12 rules for life by Jordan Peterson

I wanted to read 12 rules for life by Jordan Peterson – An Antidote to Chaos after seeing Jordan Peterson in an old Munk Debate. He was arguing against political correctness. His side won with a gain of 6%, but, more than that, he was replying beautifully to attacks from the other side. I saw him on youtube as well and I had pretty high expectations from the book. So, I’ve borrowed it from the library.

12 rules for life by Jordan Peterson

1 Stand up straight with your shoulders back
2 Treat yourself like someone you are responsible for helping
3 Make friends with people who want the best for you
4 Compare yourself to who you were yesterday, not to who someone else is today
5 Do not let your children do anything that makes you dislike them
6 Set your house in perfect order before you criticise the world
7 Pursue what is meaningful, not what is expedient
8 Tell the truth, or, at least, don’t lie
9 Assume the person you are listening to might know something you don’t
10 Be precise in your speech
11 Do not bother children while they are skateboarding
12 Pet a cat when you encounter one in the street

These are the rules. They sound great, so it’s such a shame that the book is not better written. Peterson starts with a point and then moves to biblical stories (that go on and on) or… Peter Pan, Hansel & Gretel, and Sleeping Beauty?! How peculiar to read about Disney characters in the same chapter with a random religious mini-sermon. I’m also puzzled why some people ask him if he believes in God. That’s so clear in his book. I thought the religious parts will be mentioned like an example of sorts, but no, he talks and talks about things that aren’t related to the rule. I think a third of the book is religious. If I had known that, I would had give this book a miss and start directly with the bible. Or, even better, read the Quran as I already know a lot of stories from the bible.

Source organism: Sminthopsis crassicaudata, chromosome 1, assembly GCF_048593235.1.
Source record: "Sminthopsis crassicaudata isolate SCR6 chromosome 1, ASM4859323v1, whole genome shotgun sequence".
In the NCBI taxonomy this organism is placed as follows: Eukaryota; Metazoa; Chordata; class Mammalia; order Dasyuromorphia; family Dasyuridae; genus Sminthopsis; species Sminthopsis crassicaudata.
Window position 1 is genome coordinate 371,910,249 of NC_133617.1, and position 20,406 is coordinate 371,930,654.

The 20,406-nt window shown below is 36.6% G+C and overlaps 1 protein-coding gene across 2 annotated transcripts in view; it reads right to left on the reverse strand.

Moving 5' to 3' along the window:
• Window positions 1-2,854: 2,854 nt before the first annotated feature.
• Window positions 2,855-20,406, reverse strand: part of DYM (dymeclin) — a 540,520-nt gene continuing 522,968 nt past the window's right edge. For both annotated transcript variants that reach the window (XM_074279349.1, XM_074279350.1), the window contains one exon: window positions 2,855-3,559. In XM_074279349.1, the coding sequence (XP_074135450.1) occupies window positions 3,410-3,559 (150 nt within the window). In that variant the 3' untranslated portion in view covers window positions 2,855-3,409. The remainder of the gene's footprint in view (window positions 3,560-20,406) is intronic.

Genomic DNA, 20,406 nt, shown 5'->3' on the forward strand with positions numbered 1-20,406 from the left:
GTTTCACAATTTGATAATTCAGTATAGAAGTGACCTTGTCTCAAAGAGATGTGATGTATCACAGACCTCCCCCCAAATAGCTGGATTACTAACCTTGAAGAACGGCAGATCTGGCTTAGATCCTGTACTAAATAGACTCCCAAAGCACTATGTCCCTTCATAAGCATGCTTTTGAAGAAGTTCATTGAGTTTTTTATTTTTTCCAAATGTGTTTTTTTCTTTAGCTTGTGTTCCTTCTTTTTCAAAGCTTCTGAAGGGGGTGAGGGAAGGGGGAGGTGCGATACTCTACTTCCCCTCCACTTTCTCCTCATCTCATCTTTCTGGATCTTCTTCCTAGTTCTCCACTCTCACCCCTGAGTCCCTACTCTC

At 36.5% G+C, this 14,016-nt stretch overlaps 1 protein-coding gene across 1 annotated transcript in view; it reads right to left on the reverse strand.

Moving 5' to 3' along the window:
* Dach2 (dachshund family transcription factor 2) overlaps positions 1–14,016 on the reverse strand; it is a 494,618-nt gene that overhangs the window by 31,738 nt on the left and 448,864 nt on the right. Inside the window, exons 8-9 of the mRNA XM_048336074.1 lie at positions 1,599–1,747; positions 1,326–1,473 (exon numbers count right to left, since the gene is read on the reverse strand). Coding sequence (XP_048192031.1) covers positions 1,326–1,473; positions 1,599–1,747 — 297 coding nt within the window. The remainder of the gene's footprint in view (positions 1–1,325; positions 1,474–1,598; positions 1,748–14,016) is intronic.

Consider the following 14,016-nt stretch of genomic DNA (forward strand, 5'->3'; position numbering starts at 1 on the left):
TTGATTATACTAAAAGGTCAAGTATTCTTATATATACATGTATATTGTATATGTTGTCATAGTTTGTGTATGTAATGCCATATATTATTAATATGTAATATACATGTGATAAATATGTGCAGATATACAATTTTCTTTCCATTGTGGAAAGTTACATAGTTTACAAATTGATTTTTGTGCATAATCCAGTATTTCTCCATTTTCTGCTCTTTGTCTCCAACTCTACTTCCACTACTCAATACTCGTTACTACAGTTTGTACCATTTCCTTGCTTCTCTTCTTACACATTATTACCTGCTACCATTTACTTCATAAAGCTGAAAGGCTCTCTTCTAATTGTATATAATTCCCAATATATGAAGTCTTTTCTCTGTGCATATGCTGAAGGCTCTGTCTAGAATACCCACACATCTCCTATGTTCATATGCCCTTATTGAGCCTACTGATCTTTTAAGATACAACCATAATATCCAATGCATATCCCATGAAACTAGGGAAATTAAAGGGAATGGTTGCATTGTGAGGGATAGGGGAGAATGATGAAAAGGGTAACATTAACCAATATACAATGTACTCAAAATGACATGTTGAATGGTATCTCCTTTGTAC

Because he digresses so much, after reading 10 pages from one of the rules, I had to go back and read of which rule he was talking about (including rule no. 10: be precise in your speech). The stories are so far away from the idea of the rule that sometimes it makes no sense.
Not all the book is like that and some of the rules are really interesting, like the 5th one, in which he talks preponderantly about the rule. His personal stories and his experience with the clinical patients are interesting as they are a bit more to the point. Unfortunately these stories aren’t shared often enough for me to give the book more than 1 star.

12 rules for life by Jordan Peterson

Details about the picture: –
My rating: 1/5 Stars
Would I recommend it: No
Published by: Allen Lane
Year it was published: 2018
Format: Hardcover
Genre(s): Psychology
Pages: 409

About the author: Jordan Peterson is a Canadian clinical psychologist and professor of psychology at the University of Toronto.
He studied at the University of Alberta, furthermore he got a Ph.D. in clinical psychology from McGill University in 1991. Peterson stayed as a fellow at McGill before moving as an assistant and an associate professor in the psychology department at Harvard University. He moved as a full professor at the University of Toronto in 1998.
In 2016, Peterson released a series of videos on his YouTube channel. He criticized the Canadian government’s bill C16.
Books by Peterson: Maps of Meaning: The Architecture of Belief and 12 rules for life.
Website & Social Media Links: –



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